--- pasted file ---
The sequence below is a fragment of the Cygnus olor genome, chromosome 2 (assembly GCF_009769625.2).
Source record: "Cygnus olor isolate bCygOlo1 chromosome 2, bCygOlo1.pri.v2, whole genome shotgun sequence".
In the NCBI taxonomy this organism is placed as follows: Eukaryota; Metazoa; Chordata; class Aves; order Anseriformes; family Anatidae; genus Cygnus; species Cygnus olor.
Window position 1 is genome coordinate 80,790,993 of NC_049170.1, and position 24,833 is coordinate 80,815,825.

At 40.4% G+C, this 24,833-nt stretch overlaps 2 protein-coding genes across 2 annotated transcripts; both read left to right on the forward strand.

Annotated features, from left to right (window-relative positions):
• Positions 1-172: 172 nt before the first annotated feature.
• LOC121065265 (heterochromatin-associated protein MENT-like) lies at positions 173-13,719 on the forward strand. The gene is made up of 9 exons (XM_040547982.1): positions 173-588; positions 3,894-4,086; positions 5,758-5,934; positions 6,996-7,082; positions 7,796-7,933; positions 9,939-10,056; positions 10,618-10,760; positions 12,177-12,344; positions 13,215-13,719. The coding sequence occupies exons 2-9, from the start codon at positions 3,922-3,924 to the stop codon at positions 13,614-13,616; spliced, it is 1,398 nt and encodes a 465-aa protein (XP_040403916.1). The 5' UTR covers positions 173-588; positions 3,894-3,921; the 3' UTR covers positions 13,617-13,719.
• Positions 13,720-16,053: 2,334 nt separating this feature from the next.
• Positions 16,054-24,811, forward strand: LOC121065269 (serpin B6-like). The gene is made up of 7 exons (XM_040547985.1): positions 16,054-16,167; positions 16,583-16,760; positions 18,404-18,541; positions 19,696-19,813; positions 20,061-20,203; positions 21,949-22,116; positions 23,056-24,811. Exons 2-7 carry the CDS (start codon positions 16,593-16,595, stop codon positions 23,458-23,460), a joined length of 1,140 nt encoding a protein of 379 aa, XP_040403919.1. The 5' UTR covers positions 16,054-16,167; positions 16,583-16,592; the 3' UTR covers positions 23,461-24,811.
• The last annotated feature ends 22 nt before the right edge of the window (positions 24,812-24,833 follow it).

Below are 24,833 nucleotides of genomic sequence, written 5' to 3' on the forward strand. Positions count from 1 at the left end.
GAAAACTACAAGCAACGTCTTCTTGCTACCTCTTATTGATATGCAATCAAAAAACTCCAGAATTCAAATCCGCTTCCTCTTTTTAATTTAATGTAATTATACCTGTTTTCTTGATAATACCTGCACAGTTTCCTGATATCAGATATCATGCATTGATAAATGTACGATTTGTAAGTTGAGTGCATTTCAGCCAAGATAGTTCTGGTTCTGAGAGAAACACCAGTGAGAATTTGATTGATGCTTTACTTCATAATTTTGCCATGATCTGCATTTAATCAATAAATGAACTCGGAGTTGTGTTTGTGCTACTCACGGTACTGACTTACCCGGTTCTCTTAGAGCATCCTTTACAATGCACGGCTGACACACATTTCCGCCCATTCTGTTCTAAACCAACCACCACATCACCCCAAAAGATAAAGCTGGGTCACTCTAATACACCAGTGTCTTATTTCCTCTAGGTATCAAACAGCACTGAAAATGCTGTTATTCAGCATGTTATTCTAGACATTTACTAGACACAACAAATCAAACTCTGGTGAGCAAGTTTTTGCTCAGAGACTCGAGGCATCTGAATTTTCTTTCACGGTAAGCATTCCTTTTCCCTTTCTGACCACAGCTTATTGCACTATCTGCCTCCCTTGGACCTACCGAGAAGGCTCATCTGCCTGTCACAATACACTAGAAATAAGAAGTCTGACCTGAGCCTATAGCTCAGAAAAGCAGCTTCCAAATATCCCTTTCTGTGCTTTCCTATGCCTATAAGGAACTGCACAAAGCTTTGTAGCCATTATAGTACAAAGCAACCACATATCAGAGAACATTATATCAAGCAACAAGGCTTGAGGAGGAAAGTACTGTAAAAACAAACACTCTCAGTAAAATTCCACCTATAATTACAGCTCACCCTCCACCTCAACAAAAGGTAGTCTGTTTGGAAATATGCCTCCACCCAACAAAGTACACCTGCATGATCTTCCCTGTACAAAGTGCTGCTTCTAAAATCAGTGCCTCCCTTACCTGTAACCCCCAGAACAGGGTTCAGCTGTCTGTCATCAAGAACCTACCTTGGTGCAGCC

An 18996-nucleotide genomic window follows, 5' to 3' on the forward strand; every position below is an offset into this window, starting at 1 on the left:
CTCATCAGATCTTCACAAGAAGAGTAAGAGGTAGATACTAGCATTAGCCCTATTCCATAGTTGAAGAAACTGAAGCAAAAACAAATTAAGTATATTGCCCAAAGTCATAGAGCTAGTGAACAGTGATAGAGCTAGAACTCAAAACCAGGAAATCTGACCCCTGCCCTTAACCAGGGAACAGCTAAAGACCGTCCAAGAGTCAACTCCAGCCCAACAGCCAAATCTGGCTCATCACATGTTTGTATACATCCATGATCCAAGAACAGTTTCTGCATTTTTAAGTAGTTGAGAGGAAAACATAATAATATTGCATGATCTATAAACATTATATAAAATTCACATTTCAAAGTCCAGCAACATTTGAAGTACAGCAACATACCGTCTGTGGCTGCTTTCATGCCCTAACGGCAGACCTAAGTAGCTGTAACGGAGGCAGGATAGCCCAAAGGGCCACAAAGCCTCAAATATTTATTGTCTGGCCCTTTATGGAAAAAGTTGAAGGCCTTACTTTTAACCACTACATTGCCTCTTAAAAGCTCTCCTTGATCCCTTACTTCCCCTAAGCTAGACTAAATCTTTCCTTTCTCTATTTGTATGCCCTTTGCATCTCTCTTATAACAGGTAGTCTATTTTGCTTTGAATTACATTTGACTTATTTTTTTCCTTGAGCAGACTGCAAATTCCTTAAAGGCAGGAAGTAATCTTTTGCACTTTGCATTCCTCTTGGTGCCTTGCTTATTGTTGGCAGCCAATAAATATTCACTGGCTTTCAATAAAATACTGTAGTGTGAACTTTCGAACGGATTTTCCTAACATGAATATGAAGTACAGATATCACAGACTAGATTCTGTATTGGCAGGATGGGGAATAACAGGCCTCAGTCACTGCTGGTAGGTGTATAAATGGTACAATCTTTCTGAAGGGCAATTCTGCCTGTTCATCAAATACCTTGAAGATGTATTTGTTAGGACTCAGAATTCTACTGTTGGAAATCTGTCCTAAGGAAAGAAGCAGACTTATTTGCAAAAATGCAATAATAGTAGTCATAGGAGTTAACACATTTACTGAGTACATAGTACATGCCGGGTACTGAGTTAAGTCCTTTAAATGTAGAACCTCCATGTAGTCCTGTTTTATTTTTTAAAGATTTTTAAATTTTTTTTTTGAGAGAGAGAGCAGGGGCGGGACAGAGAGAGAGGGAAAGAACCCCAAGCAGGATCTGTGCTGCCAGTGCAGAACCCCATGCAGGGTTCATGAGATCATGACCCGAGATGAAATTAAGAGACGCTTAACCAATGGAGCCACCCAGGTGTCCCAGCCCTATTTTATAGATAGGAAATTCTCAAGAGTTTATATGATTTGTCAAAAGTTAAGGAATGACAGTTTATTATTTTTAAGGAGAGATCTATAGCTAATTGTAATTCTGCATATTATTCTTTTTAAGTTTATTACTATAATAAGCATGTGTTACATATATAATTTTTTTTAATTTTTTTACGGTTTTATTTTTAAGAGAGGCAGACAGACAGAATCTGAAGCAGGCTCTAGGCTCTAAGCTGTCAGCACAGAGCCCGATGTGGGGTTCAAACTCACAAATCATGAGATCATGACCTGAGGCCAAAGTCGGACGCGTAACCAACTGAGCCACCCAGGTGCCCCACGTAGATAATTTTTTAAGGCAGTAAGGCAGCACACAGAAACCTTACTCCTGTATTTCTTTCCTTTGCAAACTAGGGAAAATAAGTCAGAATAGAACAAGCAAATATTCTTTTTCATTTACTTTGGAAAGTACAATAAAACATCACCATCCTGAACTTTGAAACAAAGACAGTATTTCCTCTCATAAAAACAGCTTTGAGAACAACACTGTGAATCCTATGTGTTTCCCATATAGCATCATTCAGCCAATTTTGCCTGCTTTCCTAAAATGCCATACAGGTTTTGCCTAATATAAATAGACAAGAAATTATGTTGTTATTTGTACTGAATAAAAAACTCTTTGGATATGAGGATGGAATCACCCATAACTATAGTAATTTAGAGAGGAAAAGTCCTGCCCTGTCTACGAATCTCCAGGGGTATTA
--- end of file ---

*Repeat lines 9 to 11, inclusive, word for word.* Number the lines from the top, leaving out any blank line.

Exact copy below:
• Positions 13,720-16,053: 2,334 nt separating this feature from the next.
• Positions 16,054-24,811, forward strand: LOC121065269 (serpin B6-like). The gene is made up of 7 exons (XM_040547985.1): positions 16,054-16,167; positions 16,583-16,760; positions 18,404-18,541; positions 19,696-19,813; positions 20,061-20,203; positions 21,949-22,116; positions 23,056-24,811. Exons 2-7 carry the CDS (start codon positions 16,593-16,595, stop codon positions 23,458-23,460), a joined length of 1,140 nt encoding a protein of 379 aa, XP_040403919.1. The 5' UTR covers positions 16,054-16,167; positions 16,583-16,592; the 3' UTR covers positions 23,461-24,811.
• The last annotated feature ends 22 nt before the right edge of the window (positions 24,812-24,833 follow it).